Christian Saints Podcast

26 Martyrs of Japan

February 05, 2022 Darren C. Ong Season 2 Episode 4
Christian Saints Podcast
26 Martyrs of Japan
Show Notes Transcript

On February 5 1597, 26 Christians were killed by crucifixion in Nagasaki, Japan, part of a centuries-long persecution of the Christian faith in that country. Catholic missions to Japan began in the 16th century and were initially successful. Hundreds of thousands of Japanese converted, including some Daimyo (feudal lords). However, starting with the rule of Toyotomi Hideyoshi brutal persecutions started against the Christians. The 26 martyrs commemorated today include both foreign missionaries and Japanese Christians, the youngest a boy of 12 years old.

 God is glorious in his saints! 
 Welcome to the Christian Saints Podcast. My name is Darren Ong, recording from Sepang in Malaysia. In this podcast, we explore the lives of the Christian saints, from the Anglican, Roman Catholic and Eastern Orthodox traditions. Today, we will celebrate the 26 Martyrs of Nagasaki, Japan
 Christianity arrived in Japan in the 16th century through the works of Saint Francis Xavier, and initially gained a lot of traction, especially in and around the port city of Nagasaki. There were even prominent Daimyo (that is feudal lords) who were Christian. Eventually, the ruler of Japan at the Toytomi Hideyoshi cracked down on the Christian religion, killing Japanese Christians and foreign missionaries. Christians in Japan were forced into hiding
 We will hear an account of this martyrdom, from this article without author from the Catholic News Herald.
 Catholic News Herald
 Born to a wealthy military leader in 1562 at Tounucumada, Japan, Paul Miki felt called to religious life at a young age. He became a Jesuit in 1580 and was soon widely known as a successful evangelist. In 1587, the political climate became hostile to Christianity, when the Japanese emperor became suspicious of the Catholic missionaries that had followed in St. Francis Xavier's footsteps a few decades earlier and were converting large numbers of Japanese. He accused the missionaries of "corrupting and stirring up the lower classes" and ordered them all out of the country. Miki and 25 other missionaries and laypeople, including three teenaged boys, were arrested in 1597 for disobeying his edict.

Over the next 30 days, they were forcibly marched 600 miles through the snow from Kyoto to Nagasaki so that they could be a warning to other Japanese Christians. On Feb. 5, 1597, as the group approached the hill in Nagasaki where they were to be tied to crucifixes measured especially for each of them, they all sang the Te Deum. More than 4,000 residents of Nagasaki – many of them Catholics who were crying and praying – witnessed the executions.

Miki's last sermon was delivered from the cross: "All of you who are here, please, listen to me... I have committed no crime, and the only reason why I am put to death is that I have been teaching the doctrine of Our Lord Jesus Christ. I am very happy to die for such a cause, and see my death as a great blessing from the Lord. At this critical time when, you can rest assured that I will not try to deceive you, I want to stress and make it unmistakably clear that man can find no way to salvation other than the Christian way. The Christian religion tells us to forgive our enemies and those who do harm us, and so I say that I forgive the emperor and those responsible for my death. I have no hatred for the emperor; indeed, I wish that he and all the Japanese would become Christians."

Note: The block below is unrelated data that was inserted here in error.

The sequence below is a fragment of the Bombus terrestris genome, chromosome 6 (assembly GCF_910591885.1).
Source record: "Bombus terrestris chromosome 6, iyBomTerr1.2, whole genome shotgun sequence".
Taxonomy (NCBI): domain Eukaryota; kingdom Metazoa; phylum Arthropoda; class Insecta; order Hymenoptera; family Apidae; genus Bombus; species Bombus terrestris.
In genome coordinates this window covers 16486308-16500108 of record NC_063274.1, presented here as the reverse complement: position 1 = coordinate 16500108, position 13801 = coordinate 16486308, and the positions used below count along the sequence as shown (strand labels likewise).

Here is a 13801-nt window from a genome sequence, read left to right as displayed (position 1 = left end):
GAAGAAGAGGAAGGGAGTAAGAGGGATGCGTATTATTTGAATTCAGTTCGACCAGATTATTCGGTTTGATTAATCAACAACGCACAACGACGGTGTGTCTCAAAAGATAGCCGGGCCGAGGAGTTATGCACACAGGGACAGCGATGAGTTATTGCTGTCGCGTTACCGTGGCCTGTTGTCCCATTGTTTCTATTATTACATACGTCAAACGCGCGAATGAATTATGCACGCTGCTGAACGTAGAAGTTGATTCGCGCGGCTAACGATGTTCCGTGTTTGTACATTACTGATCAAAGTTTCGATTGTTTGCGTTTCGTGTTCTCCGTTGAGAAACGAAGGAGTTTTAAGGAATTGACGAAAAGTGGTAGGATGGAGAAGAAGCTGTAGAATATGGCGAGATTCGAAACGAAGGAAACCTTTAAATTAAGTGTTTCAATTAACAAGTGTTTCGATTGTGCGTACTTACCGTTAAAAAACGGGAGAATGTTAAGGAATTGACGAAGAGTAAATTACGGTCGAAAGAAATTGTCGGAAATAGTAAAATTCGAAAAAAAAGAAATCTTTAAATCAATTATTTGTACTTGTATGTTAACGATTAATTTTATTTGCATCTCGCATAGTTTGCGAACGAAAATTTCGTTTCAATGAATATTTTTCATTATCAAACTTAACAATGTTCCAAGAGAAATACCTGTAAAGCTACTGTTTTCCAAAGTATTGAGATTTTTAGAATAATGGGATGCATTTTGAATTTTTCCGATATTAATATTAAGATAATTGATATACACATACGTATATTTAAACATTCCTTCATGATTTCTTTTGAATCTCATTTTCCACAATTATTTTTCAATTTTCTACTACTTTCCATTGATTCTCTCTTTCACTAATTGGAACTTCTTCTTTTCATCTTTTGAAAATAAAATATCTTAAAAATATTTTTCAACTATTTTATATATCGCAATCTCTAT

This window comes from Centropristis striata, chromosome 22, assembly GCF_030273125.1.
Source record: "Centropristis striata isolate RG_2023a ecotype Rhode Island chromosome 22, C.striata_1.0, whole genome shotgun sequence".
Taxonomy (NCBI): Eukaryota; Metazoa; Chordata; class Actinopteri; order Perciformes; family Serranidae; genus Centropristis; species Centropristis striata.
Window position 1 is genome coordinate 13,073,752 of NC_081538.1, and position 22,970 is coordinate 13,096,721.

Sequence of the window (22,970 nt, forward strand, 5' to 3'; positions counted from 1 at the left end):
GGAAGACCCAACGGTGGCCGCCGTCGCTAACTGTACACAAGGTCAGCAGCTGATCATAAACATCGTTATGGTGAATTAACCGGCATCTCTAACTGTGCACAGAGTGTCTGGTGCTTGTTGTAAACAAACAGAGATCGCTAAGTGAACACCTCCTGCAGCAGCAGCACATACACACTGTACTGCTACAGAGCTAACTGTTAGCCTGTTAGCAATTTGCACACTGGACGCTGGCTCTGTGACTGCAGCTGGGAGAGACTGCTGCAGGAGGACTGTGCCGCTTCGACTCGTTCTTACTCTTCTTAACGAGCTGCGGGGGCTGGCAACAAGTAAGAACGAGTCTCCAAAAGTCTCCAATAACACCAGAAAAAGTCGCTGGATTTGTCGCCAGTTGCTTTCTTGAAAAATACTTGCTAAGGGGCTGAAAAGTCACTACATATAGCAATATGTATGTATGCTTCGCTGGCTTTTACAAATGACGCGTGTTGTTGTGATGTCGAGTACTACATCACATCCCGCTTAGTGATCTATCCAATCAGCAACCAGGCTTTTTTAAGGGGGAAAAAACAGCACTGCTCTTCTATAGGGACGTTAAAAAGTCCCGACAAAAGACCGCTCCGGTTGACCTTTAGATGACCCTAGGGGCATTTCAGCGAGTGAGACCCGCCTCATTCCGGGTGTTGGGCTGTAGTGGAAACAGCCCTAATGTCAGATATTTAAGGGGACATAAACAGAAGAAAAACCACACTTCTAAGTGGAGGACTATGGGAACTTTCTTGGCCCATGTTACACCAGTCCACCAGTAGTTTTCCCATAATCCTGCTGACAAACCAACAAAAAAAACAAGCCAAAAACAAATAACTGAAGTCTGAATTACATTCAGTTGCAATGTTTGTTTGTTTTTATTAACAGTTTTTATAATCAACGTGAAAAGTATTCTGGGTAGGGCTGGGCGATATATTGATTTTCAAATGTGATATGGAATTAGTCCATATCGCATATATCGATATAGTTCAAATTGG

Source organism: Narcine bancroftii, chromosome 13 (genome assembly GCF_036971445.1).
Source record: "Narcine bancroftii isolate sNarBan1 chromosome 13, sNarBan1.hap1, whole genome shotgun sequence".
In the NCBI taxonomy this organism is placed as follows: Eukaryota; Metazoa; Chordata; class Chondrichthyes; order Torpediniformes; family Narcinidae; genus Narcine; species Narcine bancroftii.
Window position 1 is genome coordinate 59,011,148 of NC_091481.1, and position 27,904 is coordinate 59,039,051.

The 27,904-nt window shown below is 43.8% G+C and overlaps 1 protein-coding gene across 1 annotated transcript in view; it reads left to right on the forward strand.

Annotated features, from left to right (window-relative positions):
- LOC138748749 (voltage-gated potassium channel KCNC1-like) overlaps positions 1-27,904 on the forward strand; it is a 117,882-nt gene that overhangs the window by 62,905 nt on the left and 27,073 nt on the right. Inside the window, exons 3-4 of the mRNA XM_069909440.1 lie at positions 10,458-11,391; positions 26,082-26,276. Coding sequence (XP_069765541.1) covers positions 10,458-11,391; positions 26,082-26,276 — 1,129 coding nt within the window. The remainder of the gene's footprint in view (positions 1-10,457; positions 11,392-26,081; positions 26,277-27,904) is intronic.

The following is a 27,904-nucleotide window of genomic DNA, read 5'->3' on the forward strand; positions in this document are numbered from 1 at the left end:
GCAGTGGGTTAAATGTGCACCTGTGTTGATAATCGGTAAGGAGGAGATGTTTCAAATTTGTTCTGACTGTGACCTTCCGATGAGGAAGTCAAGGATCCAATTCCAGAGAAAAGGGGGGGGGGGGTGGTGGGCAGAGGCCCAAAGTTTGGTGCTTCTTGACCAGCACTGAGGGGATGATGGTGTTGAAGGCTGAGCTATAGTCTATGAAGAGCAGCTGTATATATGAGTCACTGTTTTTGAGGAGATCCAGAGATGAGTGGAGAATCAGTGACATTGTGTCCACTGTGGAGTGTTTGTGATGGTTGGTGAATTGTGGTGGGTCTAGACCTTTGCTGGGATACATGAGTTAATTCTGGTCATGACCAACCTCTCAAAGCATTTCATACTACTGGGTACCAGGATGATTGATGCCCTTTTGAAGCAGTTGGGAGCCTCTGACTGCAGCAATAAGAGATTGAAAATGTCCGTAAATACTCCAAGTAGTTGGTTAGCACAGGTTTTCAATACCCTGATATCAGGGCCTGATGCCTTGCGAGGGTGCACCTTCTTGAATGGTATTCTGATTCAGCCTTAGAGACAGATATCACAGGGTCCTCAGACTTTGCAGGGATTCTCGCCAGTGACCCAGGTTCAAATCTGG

In another account of his final preaching, he was recorded as also saying, "The only reason for my being killed is that I have taught the doctrine of Christ. I thank God it is for this reason that I die. I believe that I am telling the truth before I die. I know you believe me and I want to say to you all once again: Ask Christ to help you become happy. I obey Christ. After Christ's example, I forgive my persecutors. I do not hate them. I ask God to have pity on all, and I hope my blood will fall on my fellow men as a fruitful rain."

Like his 25 companions, Miki died on the cross after being stabbed through the chest with a lance. He was just 30 years old, but he was not the youngest in the group: St. Louis Ibaraki was 12, St. Anthony was 13, and St. Thomas Kozaki was 14. St. Anthony's parents were at the foot of his cross to witness their son's bloody killing.

Persecution of Christians continued for another 300 years. Thousands of Catholic missionaries and the faithful – including their spouses and children – were imprisoned, tortured, burned alive, drowned, buried alive, hung or beheaded for the faith. More than 650 martyrs were killed on Martyrs Hill in Nagasaki alone. Japanese Christianity was driven underground until the 1860s, when European missionaries returned and found the faith still alive. In 1889, Japan constitutionally recognized freedom of religion, and in 1919 the country established diplomatic relations with the Vatican.

Miki and his 25 companions, called "The 26 Martyrs of Japan," were canonized in 1862 by Pope Pius IX, and a shrine was built on the hill in 1962.

 The website of the monument has a list of these 26 martyrs, as well as a short description of their life.

 From website of 26 martyrs monument
 1. ST. FRANCIS, a carpenter from Kyoto, resolute and loyal, who insisted on following the martyrs until he was arrested and could join the group. Some of the chronicles call him Adauctus, after a similar case in the early church.

2. ST. COSMAS TAKEYA, a sword maker from Owari. He had been baptized by the Jesuits and worked as a catechist with the Franciscans in Osaka.

3. ST. PETER SUKEJIRO, a young man from Kyoto, sent by Fr. Organtino to care for the martyrs on their way to Nagasaki. His devotion to duty secured for him the grace of joining them.

4. ST. MICHAEL KOZAKI, a native of Ise, 46 yeas old and a bow maker. He was already a Christian when he first met he friars and his skill as a carpenter was a great help in building the Franciscan convents and churches of Kyoto and Osaka. He also trusted them with something he treasured over everything else: his own son Thomas.